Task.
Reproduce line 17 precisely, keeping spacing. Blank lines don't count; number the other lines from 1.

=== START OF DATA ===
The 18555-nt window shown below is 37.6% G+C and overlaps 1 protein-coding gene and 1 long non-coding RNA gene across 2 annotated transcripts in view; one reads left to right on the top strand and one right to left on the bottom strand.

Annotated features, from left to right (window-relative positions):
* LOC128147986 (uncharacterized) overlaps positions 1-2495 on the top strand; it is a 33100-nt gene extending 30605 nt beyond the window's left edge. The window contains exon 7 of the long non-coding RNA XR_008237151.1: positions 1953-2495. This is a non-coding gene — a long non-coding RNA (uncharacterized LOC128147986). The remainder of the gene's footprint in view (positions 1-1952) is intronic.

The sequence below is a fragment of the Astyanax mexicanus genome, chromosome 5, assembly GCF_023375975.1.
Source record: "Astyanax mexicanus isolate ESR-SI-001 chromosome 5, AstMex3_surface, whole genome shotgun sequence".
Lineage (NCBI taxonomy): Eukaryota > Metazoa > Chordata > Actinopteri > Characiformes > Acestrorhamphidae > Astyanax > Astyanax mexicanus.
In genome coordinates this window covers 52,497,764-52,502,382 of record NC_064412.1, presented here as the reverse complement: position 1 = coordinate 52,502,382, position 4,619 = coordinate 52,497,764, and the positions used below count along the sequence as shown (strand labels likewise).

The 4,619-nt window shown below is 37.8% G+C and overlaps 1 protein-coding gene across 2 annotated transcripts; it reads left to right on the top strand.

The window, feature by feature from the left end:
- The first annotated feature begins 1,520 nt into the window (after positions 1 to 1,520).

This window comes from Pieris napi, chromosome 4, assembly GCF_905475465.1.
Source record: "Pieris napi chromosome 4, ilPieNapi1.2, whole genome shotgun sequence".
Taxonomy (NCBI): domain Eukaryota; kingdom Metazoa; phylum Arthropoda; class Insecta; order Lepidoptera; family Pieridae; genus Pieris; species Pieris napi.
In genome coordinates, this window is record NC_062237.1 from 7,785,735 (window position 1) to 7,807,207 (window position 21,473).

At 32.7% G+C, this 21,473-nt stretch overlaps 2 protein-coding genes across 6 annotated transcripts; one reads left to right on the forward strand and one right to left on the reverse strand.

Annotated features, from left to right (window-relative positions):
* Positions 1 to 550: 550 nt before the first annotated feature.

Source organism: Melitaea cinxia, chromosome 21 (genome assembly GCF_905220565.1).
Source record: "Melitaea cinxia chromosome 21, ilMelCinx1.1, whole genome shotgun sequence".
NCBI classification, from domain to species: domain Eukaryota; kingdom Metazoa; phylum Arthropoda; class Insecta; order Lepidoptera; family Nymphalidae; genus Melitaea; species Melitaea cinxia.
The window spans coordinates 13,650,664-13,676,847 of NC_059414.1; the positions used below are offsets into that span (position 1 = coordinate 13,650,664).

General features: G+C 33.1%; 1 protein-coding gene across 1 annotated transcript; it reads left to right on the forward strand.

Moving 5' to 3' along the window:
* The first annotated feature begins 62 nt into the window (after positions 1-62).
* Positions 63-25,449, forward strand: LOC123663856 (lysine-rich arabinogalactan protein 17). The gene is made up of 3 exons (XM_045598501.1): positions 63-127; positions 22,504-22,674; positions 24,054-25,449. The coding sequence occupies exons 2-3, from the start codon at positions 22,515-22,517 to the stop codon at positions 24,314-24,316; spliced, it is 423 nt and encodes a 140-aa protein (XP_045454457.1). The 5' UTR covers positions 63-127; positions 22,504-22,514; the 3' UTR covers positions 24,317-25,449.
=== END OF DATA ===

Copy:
* Positions 1 to 550: 550 nt before the first annotated feature.